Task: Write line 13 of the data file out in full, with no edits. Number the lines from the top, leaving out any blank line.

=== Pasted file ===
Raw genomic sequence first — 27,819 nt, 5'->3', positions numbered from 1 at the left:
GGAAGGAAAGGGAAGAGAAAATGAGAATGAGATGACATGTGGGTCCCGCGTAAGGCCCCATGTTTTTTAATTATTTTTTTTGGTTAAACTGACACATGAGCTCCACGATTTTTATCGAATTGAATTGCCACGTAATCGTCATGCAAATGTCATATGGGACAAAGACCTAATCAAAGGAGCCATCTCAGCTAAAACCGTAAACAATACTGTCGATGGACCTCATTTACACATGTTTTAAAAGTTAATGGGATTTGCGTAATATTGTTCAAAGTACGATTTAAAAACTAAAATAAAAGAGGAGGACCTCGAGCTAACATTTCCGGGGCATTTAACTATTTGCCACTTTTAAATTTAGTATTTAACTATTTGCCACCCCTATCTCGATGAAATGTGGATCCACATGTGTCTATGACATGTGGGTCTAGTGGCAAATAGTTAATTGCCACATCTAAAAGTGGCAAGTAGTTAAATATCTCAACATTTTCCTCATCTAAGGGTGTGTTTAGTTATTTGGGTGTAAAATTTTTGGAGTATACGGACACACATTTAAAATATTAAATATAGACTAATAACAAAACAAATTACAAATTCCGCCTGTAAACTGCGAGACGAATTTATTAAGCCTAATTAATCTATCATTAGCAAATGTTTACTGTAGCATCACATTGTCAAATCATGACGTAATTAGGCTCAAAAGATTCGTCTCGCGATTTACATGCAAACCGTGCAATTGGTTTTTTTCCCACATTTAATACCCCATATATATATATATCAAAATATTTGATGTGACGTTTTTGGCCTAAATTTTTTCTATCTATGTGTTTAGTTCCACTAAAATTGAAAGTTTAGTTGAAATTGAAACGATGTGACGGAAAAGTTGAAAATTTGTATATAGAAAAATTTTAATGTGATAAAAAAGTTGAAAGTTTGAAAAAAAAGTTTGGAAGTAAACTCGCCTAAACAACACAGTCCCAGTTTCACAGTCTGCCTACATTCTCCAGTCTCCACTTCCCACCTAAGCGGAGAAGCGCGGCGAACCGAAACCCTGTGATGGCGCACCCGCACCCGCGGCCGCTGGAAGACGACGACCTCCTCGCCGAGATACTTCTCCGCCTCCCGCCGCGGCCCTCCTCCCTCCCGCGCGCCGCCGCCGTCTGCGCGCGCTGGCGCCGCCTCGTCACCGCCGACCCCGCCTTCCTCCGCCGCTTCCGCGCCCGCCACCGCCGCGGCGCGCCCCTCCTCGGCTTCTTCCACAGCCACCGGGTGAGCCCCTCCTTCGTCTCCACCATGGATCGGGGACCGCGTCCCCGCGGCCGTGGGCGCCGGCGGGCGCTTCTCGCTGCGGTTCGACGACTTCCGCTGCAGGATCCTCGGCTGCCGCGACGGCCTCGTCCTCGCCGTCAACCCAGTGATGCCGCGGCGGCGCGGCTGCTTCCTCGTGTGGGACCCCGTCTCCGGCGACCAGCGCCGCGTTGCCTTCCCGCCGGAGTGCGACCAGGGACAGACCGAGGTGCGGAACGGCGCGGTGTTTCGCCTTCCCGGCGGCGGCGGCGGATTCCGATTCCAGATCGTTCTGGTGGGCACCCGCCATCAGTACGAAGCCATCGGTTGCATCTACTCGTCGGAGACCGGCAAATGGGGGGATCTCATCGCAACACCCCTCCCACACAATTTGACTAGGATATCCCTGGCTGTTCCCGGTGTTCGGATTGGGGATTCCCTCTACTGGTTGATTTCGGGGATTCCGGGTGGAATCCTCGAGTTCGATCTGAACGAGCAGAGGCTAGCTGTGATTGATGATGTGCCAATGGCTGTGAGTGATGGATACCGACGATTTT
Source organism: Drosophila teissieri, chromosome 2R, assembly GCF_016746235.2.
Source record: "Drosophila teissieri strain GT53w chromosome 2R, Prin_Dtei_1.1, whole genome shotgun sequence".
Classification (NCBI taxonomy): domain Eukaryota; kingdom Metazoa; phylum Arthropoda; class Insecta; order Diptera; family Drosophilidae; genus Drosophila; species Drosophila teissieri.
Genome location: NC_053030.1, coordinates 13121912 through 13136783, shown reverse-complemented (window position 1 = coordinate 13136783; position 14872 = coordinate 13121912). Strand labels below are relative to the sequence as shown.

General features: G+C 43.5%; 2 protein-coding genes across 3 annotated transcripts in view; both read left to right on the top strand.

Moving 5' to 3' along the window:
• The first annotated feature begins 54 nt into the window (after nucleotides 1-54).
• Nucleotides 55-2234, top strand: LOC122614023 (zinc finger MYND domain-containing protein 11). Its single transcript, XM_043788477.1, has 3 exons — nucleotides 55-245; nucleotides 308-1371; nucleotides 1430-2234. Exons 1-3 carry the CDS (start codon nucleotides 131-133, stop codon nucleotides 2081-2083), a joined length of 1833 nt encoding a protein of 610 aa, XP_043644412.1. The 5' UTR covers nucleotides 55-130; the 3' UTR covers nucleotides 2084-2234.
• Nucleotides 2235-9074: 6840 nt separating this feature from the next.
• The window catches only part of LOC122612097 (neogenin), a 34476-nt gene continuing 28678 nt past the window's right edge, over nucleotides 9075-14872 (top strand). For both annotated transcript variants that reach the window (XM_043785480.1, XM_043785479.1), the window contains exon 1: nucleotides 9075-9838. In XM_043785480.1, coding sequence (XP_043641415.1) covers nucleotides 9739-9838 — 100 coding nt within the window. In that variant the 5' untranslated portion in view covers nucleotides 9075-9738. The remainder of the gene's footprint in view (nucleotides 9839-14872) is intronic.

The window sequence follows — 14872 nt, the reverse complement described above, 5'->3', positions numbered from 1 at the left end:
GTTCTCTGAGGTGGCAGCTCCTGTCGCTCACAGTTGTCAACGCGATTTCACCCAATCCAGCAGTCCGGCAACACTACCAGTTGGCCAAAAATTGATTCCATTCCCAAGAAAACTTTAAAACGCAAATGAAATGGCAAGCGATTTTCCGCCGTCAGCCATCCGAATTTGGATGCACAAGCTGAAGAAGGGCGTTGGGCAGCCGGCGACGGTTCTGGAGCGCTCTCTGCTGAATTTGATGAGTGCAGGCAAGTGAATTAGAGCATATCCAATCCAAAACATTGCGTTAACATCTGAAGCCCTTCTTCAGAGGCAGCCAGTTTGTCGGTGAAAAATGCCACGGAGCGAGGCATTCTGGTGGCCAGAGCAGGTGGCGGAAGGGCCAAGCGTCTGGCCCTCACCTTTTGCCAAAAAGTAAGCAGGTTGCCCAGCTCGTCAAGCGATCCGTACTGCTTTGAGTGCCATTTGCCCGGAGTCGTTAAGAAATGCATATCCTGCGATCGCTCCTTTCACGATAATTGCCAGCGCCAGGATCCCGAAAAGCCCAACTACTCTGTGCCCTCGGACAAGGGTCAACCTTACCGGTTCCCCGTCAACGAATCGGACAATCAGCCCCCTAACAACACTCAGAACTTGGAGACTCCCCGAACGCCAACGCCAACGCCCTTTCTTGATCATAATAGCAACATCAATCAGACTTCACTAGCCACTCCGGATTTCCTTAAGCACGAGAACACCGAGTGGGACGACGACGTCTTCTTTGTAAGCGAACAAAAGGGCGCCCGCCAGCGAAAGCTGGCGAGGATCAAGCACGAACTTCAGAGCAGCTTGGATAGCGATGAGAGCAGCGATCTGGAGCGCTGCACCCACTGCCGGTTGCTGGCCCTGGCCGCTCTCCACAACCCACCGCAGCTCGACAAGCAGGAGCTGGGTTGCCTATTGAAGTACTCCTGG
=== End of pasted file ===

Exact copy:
The window sequence follows — 14872 nt, the reverse complement described above, 5'->3', positions numbered from 1 at the left end: